Earl Gray

Earl Gray
"You can argue with me but, in the end, you'll have to face that fact that you're arguing with a squirrel." - Earl Gray

Friday, August 28, 2015

The Novid

     Do you know any young, aspiring actors or actresses who would be interested in auditioning for a feature film?

Earl the Squirrel's Rule #72
     We don't know if it was the writing, the idea, the format, not being among today's "admirable websites" (whatever that means), or a question of relevance (i.e. a novel on a poetry blog), but response to the first chapter of our wholesale script-tease, "Love is a Weakness - Chapter I", was tepid.  We were about to abandon the demonstration when something happened.

     "Kemla's Farewell", slapped together for the tale's finale, was released on social media.  It didn't go viral but it was very well received, even by those who didn't know the back story.  For this we are very grateful.  Among these responders was a film producer who, if funding can be found, might want to turn the project into a movie.  (The irony here is in prose intended to resuscitate poetry being resuscitated by poetry.)

      Assuming this movie doesn't come about, we've thought of the "novid" (pronounced "NAW-vid"), a multimedia novel paralleled in whole or part by a video.  Typically, the text would be a complete novel with embedded videos of key scenes.  For example, when the key characters, Todd and Kemla, perform onstage the online reader would have the option of clicking on videos of performers depicting this.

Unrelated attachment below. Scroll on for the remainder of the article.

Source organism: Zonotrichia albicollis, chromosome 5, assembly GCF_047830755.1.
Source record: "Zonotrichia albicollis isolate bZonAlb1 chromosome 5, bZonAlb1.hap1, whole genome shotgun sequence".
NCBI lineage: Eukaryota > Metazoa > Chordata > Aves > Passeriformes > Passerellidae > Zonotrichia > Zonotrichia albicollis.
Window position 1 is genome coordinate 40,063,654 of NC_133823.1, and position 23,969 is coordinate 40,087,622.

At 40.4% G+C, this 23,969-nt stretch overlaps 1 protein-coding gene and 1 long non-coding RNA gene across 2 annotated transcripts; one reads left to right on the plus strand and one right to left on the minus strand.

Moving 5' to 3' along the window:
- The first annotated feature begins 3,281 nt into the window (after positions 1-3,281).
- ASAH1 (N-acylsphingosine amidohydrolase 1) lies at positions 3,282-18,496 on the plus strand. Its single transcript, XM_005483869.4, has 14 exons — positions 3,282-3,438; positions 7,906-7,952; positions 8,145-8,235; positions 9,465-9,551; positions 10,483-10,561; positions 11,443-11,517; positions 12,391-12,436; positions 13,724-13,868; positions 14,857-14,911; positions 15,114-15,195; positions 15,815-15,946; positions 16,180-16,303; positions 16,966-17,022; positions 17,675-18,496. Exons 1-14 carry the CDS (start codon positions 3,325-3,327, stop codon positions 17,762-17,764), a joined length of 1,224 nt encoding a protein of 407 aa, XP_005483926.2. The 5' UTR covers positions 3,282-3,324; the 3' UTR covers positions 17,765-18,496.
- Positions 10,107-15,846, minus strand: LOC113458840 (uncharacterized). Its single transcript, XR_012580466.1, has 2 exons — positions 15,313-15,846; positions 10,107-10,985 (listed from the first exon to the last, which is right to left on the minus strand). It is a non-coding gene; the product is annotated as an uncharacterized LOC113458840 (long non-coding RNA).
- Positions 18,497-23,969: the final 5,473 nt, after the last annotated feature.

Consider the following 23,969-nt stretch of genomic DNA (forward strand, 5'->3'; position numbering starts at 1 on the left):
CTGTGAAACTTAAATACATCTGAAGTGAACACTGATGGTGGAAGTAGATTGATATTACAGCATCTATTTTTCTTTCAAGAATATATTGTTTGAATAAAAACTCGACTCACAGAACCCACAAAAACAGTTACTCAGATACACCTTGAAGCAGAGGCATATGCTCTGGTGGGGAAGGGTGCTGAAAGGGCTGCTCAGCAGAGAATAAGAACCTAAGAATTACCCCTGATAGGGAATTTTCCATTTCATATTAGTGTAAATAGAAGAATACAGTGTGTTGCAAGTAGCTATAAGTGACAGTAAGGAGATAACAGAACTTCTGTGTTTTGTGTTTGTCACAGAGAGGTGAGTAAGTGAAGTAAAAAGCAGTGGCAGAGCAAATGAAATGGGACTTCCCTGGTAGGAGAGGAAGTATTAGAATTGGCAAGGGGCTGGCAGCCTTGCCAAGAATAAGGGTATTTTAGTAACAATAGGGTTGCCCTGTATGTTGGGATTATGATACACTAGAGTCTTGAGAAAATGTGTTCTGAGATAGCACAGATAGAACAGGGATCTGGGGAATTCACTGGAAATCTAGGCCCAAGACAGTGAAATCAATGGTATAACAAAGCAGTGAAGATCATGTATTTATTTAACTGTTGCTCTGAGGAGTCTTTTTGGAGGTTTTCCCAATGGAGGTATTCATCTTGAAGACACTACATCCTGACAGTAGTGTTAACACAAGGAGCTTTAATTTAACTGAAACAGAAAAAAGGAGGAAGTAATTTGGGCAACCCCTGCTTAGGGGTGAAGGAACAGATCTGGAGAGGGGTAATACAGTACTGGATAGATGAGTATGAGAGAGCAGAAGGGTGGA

Actors wishing to play the role of Todd can post their rendition of "Studying Savonarola" to a site like YouTube or Vimeo.  Actresses vying for the role of Kemla can do the same with her departing message (below).  If they start the title of their entry with the title, "Studying Savonarola" or "Kemla's Farewell", as appropriate, interested producers will have no difficulty finding them.

      This modest speech is what revived interest in "Love Is A Weakness":

Kemla's Farewell from "Love Is A Weakness" here on Vimeo.

You showed me how to wait
in Capistrano.

You showed me love
is a weakness,
stronger than power.

You showed me grace
is the present
tense of sorrow

but what time
can take from us
was never ours.


You showed me home
is a person
not a place.

I watch the time 
in your wake.

My hands retrace your touch
across my face,
along my breast,
toward the next mistake.


You said there cannot be a little candor;
the truth, once trimmed, can never last.
I swore I wouldn't flatter,
wouldn't pander.
I promised you an unregretted past.

If chance is kind you'll understand
this vow, this wish,
a thousand happy nights
from now.

Background:  Having revived poetry through her performances, Kemla composes her wedding vows.  Later, and with no apparent reason, she announces her departure to her friends and, especially, her lover...using the same words. 

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